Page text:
We must begin to courageously think "outside the box". There is more to sustainable solutions than the Triple Aim of quality of life and satisfaction for people with illness and their families leading lower costs. We must become increasingly mindful of the people providing the care. We must modify or replace the current structures of healthcare delivery to reflect new architecture that insures the quality of life and satisfaction of this scarce and extraordinary resource of palliative care nurses, social workers, spiritual counselors, and doctors. The well-being of too often burned out professional caregivers is no more or less important than the well-being of those we serve, and yet we are driven beyond balance. We are driven by our employers and we are driven by our difficulty to look past the suffering that our current system of healthcare inflicts, let alone the simple challenge of serious illness and dying.

    Value based payment models will help only payments are sufficient to support interdisciplinary teams with the time and space to support people with illness to define value and goals on there own terms. Palliative care is simply people caring for people with the time needed to apply an approach that invites folks to become or remain empowered. New structures of delivery, such as telemedicine, and new architectures of employment, such as what we are doing at , are small examples of the kind of innovation and activism that is possible in our field. The future of healthcare may rest on the case we make with society defining sustainability and sanity in the care of of people with serious illness and approaching death. Thanks to the pioneers that have gotten us here and to the many among us now that have a clear sense of what's possible for the people under our care AND for our own families.

  3. Alex – if you believe, as I do, that much of palliative care must be in the practice purview of internists and familiy practitioners (and nurse practitioners, etc) – indeed, in the practice expertise of virtually all clinicians who work with patients living with serious illnesses – then, wouldn’t the phrasing of today’s GeriPal be a little different? For example, rather than “but in some places you'll be hard pressed to find any palliative care at all” – you’d say “but in some places you'll be hard pressed to find any specialist palliative care at all” or “but in some places you'll be hard pressed to find any palliative care programs at all.” Another example: rather than “It's in the outpatient arena, where people with serious illness spend the vast majority of time, yet access to palliative care services is rudimentary, limited to hospice, or nonexistent in most of the country.” You might say “It's in the outpatient arena, where people with serious illness spend the vast majority of time, yet access to specialist palliative care services is rudimentary, limited to hospice, or nonexistent in most of the country.” It seems a bit arrogant to presume that palliative care is unavailable just because there is no named program to provide it. You would not say that of cardiology – indeed, cardiology services would likely be present even without a cardiologist, since we expect that most cardiology services are within the ambit of internists, backed up by referrals out of area when necessary. (There may be no areas in the US without a cardiologist, but that’s a dynamic of our payment system also!)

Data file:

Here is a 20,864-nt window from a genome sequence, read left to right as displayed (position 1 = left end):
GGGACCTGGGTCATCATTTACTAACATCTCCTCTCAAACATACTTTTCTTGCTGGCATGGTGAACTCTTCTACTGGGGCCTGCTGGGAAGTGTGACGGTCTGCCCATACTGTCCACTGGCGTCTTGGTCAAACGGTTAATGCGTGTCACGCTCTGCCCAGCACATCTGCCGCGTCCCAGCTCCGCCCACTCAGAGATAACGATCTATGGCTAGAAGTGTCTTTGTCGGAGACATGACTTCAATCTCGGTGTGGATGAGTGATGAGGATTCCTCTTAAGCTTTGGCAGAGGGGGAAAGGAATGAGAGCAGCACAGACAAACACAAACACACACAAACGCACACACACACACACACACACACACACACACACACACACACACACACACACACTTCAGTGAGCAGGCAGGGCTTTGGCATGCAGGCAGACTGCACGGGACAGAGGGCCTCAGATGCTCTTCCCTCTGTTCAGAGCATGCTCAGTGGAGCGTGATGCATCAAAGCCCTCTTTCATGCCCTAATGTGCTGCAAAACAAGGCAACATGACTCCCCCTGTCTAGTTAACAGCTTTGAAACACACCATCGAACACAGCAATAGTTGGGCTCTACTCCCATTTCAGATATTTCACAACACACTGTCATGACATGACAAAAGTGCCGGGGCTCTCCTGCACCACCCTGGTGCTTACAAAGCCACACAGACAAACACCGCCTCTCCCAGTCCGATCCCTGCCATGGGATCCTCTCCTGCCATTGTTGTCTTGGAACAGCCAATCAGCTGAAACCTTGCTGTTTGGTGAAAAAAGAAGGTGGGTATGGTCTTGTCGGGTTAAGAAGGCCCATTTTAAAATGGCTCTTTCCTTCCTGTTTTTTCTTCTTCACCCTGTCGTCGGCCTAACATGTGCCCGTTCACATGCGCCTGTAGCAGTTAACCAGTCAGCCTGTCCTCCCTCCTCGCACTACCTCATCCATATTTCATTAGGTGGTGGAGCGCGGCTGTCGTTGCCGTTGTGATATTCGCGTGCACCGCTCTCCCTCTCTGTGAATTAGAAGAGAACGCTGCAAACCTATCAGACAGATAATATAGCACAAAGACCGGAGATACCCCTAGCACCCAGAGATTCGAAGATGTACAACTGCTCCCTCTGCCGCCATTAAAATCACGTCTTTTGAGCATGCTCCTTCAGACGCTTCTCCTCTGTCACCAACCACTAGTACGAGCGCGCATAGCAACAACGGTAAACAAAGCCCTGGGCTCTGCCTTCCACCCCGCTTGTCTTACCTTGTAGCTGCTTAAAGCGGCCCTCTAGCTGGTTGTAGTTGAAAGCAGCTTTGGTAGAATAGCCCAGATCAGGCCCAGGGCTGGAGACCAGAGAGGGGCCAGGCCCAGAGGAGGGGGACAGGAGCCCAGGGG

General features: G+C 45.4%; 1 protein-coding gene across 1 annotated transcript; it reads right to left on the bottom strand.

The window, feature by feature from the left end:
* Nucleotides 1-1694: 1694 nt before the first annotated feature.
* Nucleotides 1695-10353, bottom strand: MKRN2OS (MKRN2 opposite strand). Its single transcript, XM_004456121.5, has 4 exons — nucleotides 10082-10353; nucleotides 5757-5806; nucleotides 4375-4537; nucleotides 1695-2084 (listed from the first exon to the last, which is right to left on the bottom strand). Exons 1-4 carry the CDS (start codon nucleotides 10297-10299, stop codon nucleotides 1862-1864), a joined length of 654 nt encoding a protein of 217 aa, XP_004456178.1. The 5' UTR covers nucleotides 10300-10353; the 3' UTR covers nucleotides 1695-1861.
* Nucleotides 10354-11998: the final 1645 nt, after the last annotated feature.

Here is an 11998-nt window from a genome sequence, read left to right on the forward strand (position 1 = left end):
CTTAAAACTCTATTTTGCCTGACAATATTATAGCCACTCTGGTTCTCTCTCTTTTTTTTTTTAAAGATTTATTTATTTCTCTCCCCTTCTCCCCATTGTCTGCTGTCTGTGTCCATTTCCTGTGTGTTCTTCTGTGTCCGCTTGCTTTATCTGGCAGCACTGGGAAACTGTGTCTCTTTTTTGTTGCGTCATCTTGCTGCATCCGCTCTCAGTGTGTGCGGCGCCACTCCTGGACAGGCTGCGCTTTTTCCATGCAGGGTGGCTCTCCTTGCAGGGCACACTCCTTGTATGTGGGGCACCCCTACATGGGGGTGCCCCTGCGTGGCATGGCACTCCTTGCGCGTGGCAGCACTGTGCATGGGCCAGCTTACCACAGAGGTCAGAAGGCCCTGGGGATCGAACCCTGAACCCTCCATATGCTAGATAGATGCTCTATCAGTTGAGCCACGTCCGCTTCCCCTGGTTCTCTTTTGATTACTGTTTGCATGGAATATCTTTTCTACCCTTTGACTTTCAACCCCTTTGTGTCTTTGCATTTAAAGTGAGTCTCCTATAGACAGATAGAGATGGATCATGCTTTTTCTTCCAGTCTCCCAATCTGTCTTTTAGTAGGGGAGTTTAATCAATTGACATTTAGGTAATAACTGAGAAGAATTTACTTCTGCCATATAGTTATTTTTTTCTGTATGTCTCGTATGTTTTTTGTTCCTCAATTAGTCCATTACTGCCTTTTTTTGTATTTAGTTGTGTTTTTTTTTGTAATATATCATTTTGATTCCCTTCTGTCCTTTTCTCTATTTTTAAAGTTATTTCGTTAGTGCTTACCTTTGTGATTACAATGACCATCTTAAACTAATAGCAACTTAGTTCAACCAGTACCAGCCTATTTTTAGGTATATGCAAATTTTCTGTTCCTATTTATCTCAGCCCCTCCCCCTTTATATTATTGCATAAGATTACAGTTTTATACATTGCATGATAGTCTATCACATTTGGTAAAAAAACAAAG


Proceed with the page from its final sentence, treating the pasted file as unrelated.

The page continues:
I’d also be concerned with the claim that palliative care specialists are particularly skilled in serving persons living with serious illness outside of the hospitals. It seems that very few programs yet are training palliative care specialists in nursing homes or home care, and only the programs associated with geriatrics programs are teaching even the basics of dementia care. Palliative care specialists as we have them now are probably very helpful in oncology patients throughout their care, but our training programs have not shown that our trainees are skilled at the challenges of frailty and multiple chronic conditions in old age, which is the dominant pathway through advanced illness to death.

    What do you think on these concerns?


    Joanne Lynn, MD
    Director, Center for Elder Care and Advanced Illness
    Altarum Institute

  4. Thanks Chris, Michael, and Joanne for your thoughtful comments.

    Chris – asking that palliative care be part of the Medicare Conditions of Participation would be a bold move, even in the "optional" category. Has anyone looked into what it takes to change these Medicare regulations? Would this require an act of congress, or can the Centers for Medicare and Medicaid make such a change on their own?

    Michael – I appreciate the "on-the-ground" front line perspective of a rural palliative care provider. We need more voices like yours in the conversation. Still, the researcher in me cannot help but ask for the data. Outside of compelling stories, is there evidence of an epidemic of burnout among rural palliative care providers? Evidence would go a long way toward convincing people of the scope and magnitude of the issue.